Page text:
Implementation Act AMLD5
On 2 July 2019, the Dutch Minister of Finance summited the Implementation Act amending the fourth anti-money laundering directive to the House of Representative (link only available in Dutch). The legislative proposal transposes a large part of the provisions included in Directive 2018/843 (AMLD5) into the Dutch Money Laundering and Terrorist Financing (Prevention) Act (Wwft). The legislative proposal, inter alia, regulates:
• a broader scope of the Wwft, which means that new service providers fall under the Wwft (in particular crypto service providers);
• an expansion of the customer due diligence (CDD) measures with respect to prepaid payment instruments (e-money);
• a compulsory set of enhanced CDD measures with respect to third countries with high risk on money laundering or terrorist financing;
• the introduction of a list of prominent public functions;
• a better exchange of information between the relevant supervisors.
A number of elements of the legislative proposal are conspicuous in contrast to the draft legislative proposal from December 2018 (see also our news item of 13 December 2018).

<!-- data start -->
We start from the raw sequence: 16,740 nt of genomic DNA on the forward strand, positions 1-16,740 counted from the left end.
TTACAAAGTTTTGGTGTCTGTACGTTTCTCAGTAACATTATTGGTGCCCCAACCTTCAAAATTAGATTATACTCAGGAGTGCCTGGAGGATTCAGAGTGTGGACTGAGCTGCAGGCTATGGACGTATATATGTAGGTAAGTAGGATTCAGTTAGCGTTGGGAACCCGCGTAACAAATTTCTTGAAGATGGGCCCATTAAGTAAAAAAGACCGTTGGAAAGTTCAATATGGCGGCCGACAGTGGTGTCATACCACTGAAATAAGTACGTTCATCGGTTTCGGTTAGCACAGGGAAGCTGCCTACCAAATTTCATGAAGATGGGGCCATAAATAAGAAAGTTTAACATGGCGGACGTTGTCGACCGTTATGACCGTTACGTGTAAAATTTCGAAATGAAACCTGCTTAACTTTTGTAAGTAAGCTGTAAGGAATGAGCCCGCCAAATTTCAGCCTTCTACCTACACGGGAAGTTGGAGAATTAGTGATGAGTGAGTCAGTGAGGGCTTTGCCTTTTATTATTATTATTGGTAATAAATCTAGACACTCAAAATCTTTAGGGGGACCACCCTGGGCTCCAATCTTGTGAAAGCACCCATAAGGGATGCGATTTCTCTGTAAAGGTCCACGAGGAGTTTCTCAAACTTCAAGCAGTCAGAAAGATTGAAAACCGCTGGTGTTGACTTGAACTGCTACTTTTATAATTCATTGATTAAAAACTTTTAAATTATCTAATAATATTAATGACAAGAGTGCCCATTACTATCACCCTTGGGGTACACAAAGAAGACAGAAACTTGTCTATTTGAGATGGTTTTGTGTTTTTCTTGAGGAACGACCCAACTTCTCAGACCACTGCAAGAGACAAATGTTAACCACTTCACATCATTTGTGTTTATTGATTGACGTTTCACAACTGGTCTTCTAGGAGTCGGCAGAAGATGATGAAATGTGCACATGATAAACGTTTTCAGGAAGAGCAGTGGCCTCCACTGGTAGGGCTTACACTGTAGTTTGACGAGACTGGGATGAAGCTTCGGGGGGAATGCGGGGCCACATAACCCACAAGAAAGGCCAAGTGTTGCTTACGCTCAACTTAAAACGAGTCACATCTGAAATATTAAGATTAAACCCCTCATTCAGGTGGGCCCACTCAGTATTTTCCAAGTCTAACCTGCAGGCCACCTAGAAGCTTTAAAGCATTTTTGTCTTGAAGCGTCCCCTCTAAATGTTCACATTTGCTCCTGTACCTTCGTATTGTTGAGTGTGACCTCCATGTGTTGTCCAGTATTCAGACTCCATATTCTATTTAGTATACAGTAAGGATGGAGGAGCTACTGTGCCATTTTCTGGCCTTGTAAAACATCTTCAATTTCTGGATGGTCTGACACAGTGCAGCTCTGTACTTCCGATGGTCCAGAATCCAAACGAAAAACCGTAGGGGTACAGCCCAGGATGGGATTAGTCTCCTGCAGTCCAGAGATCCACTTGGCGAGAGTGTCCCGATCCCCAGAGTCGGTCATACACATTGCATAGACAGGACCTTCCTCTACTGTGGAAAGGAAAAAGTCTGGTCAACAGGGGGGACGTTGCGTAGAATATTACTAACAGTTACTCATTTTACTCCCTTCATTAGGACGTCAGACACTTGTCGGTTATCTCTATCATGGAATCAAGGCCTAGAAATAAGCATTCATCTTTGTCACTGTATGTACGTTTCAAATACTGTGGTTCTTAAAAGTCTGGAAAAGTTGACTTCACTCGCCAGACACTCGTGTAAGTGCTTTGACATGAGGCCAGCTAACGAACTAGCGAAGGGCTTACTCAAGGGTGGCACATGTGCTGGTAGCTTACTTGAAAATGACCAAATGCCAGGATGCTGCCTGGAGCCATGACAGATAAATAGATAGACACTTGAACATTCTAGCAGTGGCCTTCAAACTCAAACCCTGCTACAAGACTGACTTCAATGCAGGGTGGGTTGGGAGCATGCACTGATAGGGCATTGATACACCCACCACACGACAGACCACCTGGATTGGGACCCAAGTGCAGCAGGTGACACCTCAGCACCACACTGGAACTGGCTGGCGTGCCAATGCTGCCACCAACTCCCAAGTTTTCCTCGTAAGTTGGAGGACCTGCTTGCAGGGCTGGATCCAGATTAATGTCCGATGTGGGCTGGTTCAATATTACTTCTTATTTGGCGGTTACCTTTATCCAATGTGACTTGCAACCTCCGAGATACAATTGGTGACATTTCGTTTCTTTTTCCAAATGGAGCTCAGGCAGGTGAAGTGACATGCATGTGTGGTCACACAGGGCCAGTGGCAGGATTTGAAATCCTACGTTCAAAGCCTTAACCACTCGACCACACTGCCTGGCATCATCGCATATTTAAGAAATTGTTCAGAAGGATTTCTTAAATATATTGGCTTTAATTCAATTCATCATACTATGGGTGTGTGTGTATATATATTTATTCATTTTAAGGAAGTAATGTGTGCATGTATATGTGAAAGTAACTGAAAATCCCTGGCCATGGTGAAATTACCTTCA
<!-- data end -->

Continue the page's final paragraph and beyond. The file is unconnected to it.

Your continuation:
No license requirement for crypto service providers
The legislative proposal introduces, instead of a license requirement, an obligation to register for the providers of virtual currency exchange platforms and custodian wallet providers (hereinafter: crypto service providers). The obligation to register applies to every crypto service provider that focuses on the Dutch market, and therefore also to the crypto service provider that offers services from another Member State or third country in the Netherlands, regardless of whether the crypto service provider is already registered in that other Member State or third country.
Obligation to register with DNB
The crypto service providers cannot start (or continue) their service provision in or from the Netherlands without being registered with DNB. For registration is, in any case, required that the day-to-day policymakers and the holders of a qualifying holding (in brief: holders of 10% or more of the shares or votes in the crypto service providers) pass the fitness and propriety assessment of DNB. DNB may refuse registration if it is not convinced of the data supplied with the registration or if the day-to-day policymakers and/or the holders of the qualifying holding do not pass DNB’s fitness and propriety assessment. In addition, DNB may cancel the registration if a crypto service provider does not meet the requirements set out in the Wwft or the Sanctions Act 1977.
For existing crypto service providers, a transitional regime of six months is included, during which they do not have the obligation to register. They must have registered with DNB before the end of the period. During this transition period the crypto service providers must, however, adhere to the material obligations of the Wwft.